The NDP premier is struggling to keep Alberta's powerful oil lobby onside, offering up the promise that her credibility as a progressive could win them the "social license" they need for further oilsands development.

But this requires she take action on climate, or at least appear to.

Hence, her widely touted Climate Leadership Plan demands tough reductions in greenhouse gas emissions -- from some sectors. Against the oil industry, it wields a feather.

While other sectors must cut emissions, the oilsands -- Canada's fast-growing source of emissions -- will be permitted to actually grow by 43 per cent, notes Gordon Laxer, professor emeritus of political economy at the University of Alberta and author of After the Sands.

Trying to reduce emissions while allowing the oilsands to grow by 43 per cent is like trying to reduce lung cancer while giving away cigarettes at Canada's Wonderland.

If, for instance, Parliament were to pass the Climate Change Accountability Act (introduced by the late NDP leader Jack Layton and passed by the House of Commons during minority governments in 2008 and 2010), the continued growth of the oilsands at the pace Notley prescribes would present an enormous problem.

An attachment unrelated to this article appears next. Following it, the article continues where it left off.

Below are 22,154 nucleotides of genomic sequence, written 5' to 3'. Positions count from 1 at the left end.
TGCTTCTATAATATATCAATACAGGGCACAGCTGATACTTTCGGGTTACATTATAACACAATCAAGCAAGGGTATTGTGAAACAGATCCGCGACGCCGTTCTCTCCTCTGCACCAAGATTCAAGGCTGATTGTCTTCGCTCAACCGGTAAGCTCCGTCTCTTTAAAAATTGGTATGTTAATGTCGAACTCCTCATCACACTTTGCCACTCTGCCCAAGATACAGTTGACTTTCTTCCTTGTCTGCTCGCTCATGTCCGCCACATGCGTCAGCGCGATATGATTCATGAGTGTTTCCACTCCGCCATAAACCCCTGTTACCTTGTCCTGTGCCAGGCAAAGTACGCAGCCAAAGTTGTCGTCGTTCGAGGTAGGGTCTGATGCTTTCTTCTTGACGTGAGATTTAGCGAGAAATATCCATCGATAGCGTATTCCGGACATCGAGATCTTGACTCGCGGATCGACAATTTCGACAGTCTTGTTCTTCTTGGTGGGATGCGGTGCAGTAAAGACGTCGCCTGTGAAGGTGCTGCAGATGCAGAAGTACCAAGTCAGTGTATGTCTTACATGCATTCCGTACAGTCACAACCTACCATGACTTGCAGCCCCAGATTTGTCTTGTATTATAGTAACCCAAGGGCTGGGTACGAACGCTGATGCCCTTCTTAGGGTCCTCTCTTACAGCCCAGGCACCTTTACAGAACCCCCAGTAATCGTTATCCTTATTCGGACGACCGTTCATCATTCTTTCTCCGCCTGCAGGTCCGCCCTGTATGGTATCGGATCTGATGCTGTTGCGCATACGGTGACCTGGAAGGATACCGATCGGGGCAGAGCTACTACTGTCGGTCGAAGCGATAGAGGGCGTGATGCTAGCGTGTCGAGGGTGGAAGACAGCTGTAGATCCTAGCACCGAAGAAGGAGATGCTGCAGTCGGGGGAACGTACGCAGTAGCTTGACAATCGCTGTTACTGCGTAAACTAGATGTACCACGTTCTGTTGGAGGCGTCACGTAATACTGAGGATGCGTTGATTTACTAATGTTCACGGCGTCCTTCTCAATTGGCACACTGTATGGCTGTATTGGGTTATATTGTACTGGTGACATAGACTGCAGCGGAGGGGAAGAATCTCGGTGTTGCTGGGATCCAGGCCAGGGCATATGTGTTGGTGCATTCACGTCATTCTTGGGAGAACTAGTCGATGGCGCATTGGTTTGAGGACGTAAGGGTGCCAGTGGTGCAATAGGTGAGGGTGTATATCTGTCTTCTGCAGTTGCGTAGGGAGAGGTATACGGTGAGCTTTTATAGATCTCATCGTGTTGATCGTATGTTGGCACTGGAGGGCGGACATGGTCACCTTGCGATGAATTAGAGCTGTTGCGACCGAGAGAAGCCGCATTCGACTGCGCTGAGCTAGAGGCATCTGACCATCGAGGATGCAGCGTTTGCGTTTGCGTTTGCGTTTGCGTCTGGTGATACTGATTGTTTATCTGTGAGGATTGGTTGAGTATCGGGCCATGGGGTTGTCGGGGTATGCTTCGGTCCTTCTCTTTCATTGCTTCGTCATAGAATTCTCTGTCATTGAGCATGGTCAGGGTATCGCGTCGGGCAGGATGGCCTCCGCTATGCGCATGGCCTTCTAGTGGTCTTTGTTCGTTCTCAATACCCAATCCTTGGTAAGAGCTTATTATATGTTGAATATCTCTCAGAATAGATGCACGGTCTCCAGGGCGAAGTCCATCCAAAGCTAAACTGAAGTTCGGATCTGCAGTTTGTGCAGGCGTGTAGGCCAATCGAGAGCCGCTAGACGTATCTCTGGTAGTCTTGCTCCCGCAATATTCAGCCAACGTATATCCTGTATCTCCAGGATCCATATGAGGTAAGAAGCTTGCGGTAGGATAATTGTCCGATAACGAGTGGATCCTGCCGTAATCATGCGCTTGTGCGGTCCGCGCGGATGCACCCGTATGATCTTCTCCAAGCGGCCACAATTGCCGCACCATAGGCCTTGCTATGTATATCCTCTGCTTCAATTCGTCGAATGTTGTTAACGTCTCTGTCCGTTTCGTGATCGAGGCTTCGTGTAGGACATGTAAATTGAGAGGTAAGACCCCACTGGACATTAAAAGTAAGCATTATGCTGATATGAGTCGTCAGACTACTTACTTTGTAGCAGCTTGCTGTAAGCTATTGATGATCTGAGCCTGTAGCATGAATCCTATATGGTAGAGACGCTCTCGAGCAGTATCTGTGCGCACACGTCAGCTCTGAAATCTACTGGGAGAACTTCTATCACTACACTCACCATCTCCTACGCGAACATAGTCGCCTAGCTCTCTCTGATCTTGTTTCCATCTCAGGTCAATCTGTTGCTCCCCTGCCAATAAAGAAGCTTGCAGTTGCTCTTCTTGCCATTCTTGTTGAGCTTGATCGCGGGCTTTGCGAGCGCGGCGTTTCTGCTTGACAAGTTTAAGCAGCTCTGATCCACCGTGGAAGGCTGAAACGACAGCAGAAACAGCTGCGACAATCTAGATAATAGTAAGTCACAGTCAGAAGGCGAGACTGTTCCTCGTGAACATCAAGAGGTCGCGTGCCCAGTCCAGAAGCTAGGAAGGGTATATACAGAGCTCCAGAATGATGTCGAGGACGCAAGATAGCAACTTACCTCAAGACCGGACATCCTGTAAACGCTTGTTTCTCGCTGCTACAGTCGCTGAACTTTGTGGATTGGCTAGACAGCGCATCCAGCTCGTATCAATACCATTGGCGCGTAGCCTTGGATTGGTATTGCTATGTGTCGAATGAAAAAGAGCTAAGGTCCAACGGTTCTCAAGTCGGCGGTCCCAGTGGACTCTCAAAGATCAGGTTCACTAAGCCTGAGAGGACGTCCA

Under such a scenario, Laxer says, oilsands emissions would take up fully 84 per cent of Canada's total allowable emissions by 2050, leaving little room for Canadians still struggling to wean themselves off fossil fuels.

What's needed is clearly more than the post-Neanderthal Canadian political world is offering. What's needed is, as Bernie Sanders might say, a revolution.

That's a daunting challenge, but not an impossible one -- with resolute political leadership.

Let's recall the unwavering campaign launched by then finance minister Paul Martin to reduce the federal deficit "come hell or high water!" In the name of appeasing disgruntled bondholders in New York, Martin took an axe to federal spending, resulting in thousands of Canadians losing their jobs and millions more suffering under "austerity."

The transition off carbon could be less painful, since, with proper investment, a green technology future promises to be, in the words of NDP elder statesman Stephen Lewis, "the greatest job creation program on earth."